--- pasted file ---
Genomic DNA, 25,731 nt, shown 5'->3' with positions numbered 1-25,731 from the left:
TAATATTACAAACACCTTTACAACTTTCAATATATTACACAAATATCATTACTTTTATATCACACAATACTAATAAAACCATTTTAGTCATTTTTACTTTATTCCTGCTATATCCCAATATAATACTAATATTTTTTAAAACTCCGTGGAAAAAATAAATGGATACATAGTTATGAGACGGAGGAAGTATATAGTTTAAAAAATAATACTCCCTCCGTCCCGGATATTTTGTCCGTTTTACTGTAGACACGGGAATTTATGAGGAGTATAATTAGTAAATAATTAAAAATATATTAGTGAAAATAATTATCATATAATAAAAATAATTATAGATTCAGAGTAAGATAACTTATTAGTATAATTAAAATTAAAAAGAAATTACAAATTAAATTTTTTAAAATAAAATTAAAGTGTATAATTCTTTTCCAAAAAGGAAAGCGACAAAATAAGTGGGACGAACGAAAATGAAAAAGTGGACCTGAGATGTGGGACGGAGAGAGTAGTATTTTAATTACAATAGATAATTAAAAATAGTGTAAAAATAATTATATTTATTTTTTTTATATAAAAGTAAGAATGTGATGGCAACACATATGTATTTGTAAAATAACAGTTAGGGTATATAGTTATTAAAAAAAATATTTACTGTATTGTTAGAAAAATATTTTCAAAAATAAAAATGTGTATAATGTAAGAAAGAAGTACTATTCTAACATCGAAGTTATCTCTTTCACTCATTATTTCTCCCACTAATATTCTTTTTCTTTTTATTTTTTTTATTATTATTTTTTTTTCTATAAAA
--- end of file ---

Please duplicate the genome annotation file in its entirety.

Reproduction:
Genomic DNA, 25,731 nt, shown 5'->3' with positions numbered 1-25,731 from the left:
TAATATTACAAACACCTTTACAACTTTCAATATATTACACAAATATCATTACTTTTATATCACACAATACTAATAAAACCATTTTAGTCATTTTTACTTTATTCCTGCTATATCCCAATATAATACTAATATTTTTTAAAACTCCGTGGAAAAAATAAATGGATACATAGTTATGAGACGGAGGAAGTATATAGTTTAAAAAATAATACTCCCTCCGTCCCGGATATTTTGTCCGTTTTACTGTAGACACGGGAATTTATGAGGAGTATAATTAGTAAATAATTAAAAATATATTAGTGAAAATAATTATCATATAATAAAAATAATTATAGATTCAGAGTAAGATAACTTATTAGTATAATTAAAATTAAAAAGAAATTACAAATTAAATTTTTTAAAATAAAATTAAAGTGTATAATTCTTTTCCAAAAAGGAAAGCGACAAAATAAGTGGGACGAACGAAAATGAAAAAGTGGACCTGAGATGTGGGACGGAGAGAGTAGTATTTTAATTACAATAGATAATTAAAAATAGTGTAAAAATAATTATATTTATTTTTTTTATATAAAAGTAAGAATGTGATGGCAACACATATGTATTTGTAAAATAACAGTTAGGGTATATAGTTATTAAAAAAAATATTTACTGTATTGTTAGAAAAATATTTTCAAAAATAAAAATGTGTATAATGTAAGAAAGAAGTACTATTCTAACATCGAAGTTATCTCTTTCACTCATTATTTCTCCCACTAATATTCTTTTTCTTTTTATTTTTTTTATTATTATTTTTTTTTCTATAAAA